The Chief Executive Officer, Jumia Nigeria, Mrs. Juliet Anammah, spoke with journalists on the benefits of the company’s recent listing on the New York Stock Exchange, and how the e-Commerce firm intends to showcase Africa’s digital technology innovation. Emma Okonji presents the excerpts:
Jumia was recently listed on the New York Stock Exchange (NYSE). What were the motives for the listing?
Yes, we listed on the NYSE and we are glad we did because it is the largest stock exchange in the world. Many technology companies are listed on the NYSE such as Alibaba, Twitter, and Snap. By joining the NYSE and by being the first African technology company to do so, we want to show the digital innovation happening in Africa and the opportunities from Africa in terms of technology and e-commerce. We contemplated several venues, ultimately, we met a lot of investors and New York seemed the more natural place given the number of investors familiar with the business model. More investors have a marketplace and tech focus in New York than in any other place. We made a logical choice.
So why the Initial Public Offering (IPO)?
We have been private for seven years, and we see a lot of positive aspects to being public, hence our decision to float an IPO. For us, this is really about creating more trust and raising the public profile to help with the business. So raising the public profile is going to help us bring more sellers to Jumia. Many sellers or partners are yet to know about us, and once they do, we hope they will be keen to work with us. We also hope this will help us build even more trust with consumers, in particular, those who are still not comfortable with e-commerce, may now see us as an established company and we hope this will help our growth and consumer adoption. We also hope that the listing will help us with talent recruitment, retention, as we aim to attract more attention from top talent.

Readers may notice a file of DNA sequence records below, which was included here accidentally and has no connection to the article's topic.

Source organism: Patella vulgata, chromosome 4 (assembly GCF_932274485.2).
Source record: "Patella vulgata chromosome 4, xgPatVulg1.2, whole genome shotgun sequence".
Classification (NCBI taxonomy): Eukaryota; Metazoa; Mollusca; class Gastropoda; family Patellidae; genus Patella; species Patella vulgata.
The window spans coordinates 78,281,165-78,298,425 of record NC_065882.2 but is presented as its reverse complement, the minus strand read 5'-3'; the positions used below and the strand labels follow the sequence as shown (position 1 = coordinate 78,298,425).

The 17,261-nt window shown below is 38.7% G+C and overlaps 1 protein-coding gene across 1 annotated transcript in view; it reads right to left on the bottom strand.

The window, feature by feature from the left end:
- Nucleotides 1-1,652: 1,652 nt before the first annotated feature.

What was the size of the IPO and what is the valuation of your company?
I will like to refer you to the registration statement on Electronic Data Gathering, Analysis and Retrieval (EDGAR), which is an online public database from the United States Securities and Exchange Commission (SEC). EDGAR performs automation collection, validation, indexing, acceptance, and forwarding of submissions by companies and others who are required by law to file forms and company’s information with the SEC.
What is the scope of Jumia and is it right to call it an African company?